Alex Schiff is the founder and CEO of Fetchnotes, a TechStars Boston company that makes productivity as simple as a tweet.
Previously, he was the Vice President of Benzinga, a Lightbank-backed financial media outlet. He attended the University of Michigan's Ross School of Business for 3 years before leaving to pursue entrepreneurship full-time.
What was your source of motivation in starting Fetchnotes? And what would you say are the key objectives behind it?
I was personally having trouble keeping track of my own increasingly busy life. I was missing deadlines, forgetting to follow up with people, and genuinely just felt disorganized and out of control. I tried a bunch of tools to no avail, and eventually I started asking people about the things they used and everyone complained endlessly about how everything they tried was too rigid or how it was the "4th or 5th thing I've tried in the past 3 months." I've always been scratching a personal itch with this company, but I've also always made sure that I'm not the only itch I'm scratching.
What did you learn during your experience that no school would have been able to teach you?
You learn how to create your own opportunities. School tends to be reactionary — you do an assignment within the confines of its requirements. But that's just not how anything interesting ever happens. You can probably be moderately successful following the rules all your life, but you'll never do anything extraordinary. And I'd rather spend my life chasing the extraordinary and never get there than settle for mediocrity.
Fetchnotes participated in TechStars Boston in 2012. What lessons were taught that apply to how you run your business now?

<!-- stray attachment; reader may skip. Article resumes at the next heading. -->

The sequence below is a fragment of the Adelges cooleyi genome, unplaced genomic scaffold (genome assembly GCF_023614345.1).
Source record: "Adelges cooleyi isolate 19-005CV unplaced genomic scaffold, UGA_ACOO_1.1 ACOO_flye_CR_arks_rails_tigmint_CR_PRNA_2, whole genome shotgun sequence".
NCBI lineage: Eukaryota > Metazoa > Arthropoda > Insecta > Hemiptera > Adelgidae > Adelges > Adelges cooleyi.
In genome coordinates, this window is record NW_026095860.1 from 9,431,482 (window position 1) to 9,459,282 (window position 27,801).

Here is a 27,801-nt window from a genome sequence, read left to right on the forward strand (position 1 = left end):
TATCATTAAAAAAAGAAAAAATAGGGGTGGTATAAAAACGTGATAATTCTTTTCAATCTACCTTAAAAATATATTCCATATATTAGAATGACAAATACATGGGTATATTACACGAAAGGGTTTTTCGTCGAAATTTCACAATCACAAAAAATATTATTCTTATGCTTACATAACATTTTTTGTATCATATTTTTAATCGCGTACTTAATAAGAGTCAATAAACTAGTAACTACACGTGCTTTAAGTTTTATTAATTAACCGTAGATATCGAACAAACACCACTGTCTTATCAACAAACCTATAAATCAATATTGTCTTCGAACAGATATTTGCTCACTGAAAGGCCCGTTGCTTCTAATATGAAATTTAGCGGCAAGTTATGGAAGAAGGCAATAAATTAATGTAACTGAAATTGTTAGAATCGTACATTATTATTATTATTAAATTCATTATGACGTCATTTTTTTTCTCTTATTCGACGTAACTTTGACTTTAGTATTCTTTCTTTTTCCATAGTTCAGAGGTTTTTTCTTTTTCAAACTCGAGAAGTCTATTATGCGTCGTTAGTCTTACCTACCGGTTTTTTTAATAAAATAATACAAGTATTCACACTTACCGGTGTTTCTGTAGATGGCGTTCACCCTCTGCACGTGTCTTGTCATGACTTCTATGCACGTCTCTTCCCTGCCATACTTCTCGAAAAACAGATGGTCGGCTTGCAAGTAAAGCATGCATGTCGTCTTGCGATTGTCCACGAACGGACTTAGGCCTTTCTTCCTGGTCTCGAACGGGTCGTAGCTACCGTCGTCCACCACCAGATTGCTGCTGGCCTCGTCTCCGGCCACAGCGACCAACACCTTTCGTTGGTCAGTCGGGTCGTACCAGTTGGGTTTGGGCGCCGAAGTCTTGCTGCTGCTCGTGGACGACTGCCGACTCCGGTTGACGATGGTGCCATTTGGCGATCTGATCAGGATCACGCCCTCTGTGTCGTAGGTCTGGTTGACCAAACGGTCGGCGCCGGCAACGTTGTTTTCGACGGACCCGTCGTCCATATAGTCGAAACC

I learned that leadership isn't necessarily about productivity or being a great operator. It's about inspiring others, weathering storms, setting priorities, telling your story, holding people accountable and ensuring that everyone on the team grows and develops both as individuals and as a unit. When I interviewed for the TechStars program, I asked Katie Rae what made the Boston program unique from the other locations. She told me that here they pride themselves on developing their CEOs as leaders, and I couldn't be more thankful for that.
As an entrepreneur, what do believe are the core values behind creating a successful venture?
Be in love with the problem you are solving and the people you are solving it with. As long as that remains true, you can never fail. Be curious, experiment, see what sticks...but above all else always, always act with integrity and be grateful for the opportunity you've been given. You don't realize how lucky you are.
There are tons of organizational and productivity apps out there. What distinguishes your brand from the others that are on the market?
We take a kind of quirky view on productivity by saying 1) everyone's brain and the way they interact with the things they need to do is extremely different and 2) our job isn't to make you more productive, it's to make you happier and less stressed out. That's why we architect everything to work the way YOU do, because you decide how it works as you use the product. The way you hashtag your thoughts builds your system rather than us imposing one on you. We purposely don't have a lot of the things that other task management and note-taking apps have because we prioritize flexibility over feature list. We also have a lot of stuff in the work to make the product smarter, not just better :)
Where do you see Fetchnotes in the future and how do you plan to achieve this goal?
Haha! I always hate this question because it's so open-ended, but everyone asks. I'll just say this, in 5 years I don't want people to be saying, "Yeah will you just send me an email to remind me to do it?" I want them to be saying, "Just fetchnote that to me and it'll get done!"
Any last words of advice for up-and-coming entrepreneurs?
Embrace the insanity of what you're doing. Who wants to be normal nowadays anyway?
Serge E. | Elite.